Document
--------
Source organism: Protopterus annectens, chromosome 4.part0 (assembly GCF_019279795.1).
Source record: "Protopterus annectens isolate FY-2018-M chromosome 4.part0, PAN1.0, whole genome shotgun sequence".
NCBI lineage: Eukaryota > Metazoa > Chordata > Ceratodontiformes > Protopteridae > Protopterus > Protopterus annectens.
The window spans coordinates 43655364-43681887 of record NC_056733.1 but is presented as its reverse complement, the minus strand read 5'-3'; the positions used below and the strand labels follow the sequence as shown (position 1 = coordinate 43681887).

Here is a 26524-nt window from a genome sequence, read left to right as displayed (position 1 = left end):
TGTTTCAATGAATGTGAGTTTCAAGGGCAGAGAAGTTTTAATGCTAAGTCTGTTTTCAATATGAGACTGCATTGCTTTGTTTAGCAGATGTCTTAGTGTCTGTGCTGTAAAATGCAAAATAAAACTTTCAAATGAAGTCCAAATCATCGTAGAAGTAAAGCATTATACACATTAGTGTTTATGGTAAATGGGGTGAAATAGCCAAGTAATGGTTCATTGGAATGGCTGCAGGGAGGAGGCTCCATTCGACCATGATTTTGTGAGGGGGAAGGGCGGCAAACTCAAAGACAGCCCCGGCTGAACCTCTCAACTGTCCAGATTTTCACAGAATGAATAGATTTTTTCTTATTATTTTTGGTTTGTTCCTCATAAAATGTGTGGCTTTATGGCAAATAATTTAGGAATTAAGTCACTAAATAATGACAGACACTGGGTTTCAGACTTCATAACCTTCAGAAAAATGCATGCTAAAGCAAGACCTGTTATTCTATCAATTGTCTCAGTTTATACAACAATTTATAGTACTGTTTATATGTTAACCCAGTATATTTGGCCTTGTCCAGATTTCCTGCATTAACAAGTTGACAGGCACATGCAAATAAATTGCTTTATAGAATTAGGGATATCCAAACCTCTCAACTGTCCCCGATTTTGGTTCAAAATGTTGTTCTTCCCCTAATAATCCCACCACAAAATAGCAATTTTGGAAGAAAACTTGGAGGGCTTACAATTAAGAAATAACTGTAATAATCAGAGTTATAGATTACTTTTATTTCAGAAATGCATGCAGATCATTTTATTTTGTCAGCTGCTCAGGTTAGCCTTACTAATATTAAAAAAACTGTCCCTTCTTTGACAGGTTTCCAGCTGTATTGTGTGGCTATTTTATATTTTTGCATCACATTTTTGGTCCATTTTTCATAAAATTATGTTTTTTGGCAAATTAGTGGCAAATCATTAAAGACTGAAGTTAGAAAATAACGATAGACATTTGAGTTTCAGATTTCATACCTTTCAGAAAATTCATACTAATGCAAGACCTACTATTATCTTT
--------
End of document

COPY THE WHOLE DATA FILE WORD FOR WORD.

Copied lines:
Source organism: Protopterus annectens, chromosome 4.part0 (assembly GCF_019279795.1).
Source record: "Protopterus annectens isolate FY-2018-M chromosome 4.part0, PAN1.0, whole genome shotgun sequence".
NCBI lineage: Eukaryota > Metazoa > Chordata > Ceratodontiformes > Protopteridae > Protopterus > Protopterus annectens.
The window spans coordinates 43655364-43681887 of record NC_056733.1 but is presented as its reverse complement, the minus strand read 5'-3'; the positions used below and the strand labels follow the sequence as shown (position 1 = coordinate 43681887).

Here is a 26524-nt window from a genome sequence, read left to right as displayed (position 1 = left end):
TGTTTCAATGAATGTGAGTTTCAAGGGCAGAGAAGTTTTAATGCTAAGTCTGTTTTCAATATGAGACTGCATTGCTTTGTTTAGCAGATGTCTTAGTGTCTGTGCTGTAAAATGCAAAATAAAACTTTCAAATGAAGTCCAAATCATCGTAGAAGTAAAGCATTATACACATTAGTGTTTATGGTAAATGGGGTGAAATAGCCAAGTAATGGTTCATTGGAATGGCTGCAGGGAGGAGGCTCCATTCGACCATGATTTTGTGAGGGGGAAGGGCGGCAAACTCAAAGACAGCCCCGGCTGAACCTCTCAACTGTCCAGATTTTCACAGAATGAATAGATTTTTTCTTATTATTTTTGGTTTGTTCCTCATAAAATGTGTGGCTTTATGGCAAATAATTTAGGAATTAAGTCACTAAATAATGACAGACACTGGGTTTCAGACTTCATAACCTTCAGAAAAATGCATGCTAAAGCAAGACCTGTTATTCTATCAATTGTCTCAGTTTATACAACAATTTATAGTACTGTTTATATGTTAACCCAGTATATTTGGCCTTGTCCAGATTTCCTGCATTAACAAGTTGACAGGCACATGCAAATAAATTGCTTTATAGAATTAGGGATATCCAAACCTCTCAACTGTCCCCGATTTTGGTTCAAAATGTTGTTCTTCCCCTAATAATCCCACCACAAAATAGCAATTTTGGAAGAAAACTTGGAGGGCTTACAATTAAGAAATAACTGTAATAATCAGAGTTATAGATTACTTTTATTTCAGAAATGCATGCAGATCATTTTATTTTGTCAGCTGCTCAGGTTAGCCTTACTAATATTAAAAAAACTGTCCCTTCTTTGACAGGTTTCCAGCTGTATTGTGTGGCTATTTTATATTTTTGCATCACATTTTTGGTCCATTTTTCATAAAATTATGTTTTTTGGCAAATTAGTGGCAAATCATTAAAGACTGAAGTTAGAAAATAACGATAGACATTTGAGTTTCAGATTTCATACCTTTCAGAAAATTCATACTAATGCAAGACCTACTATTATCTTT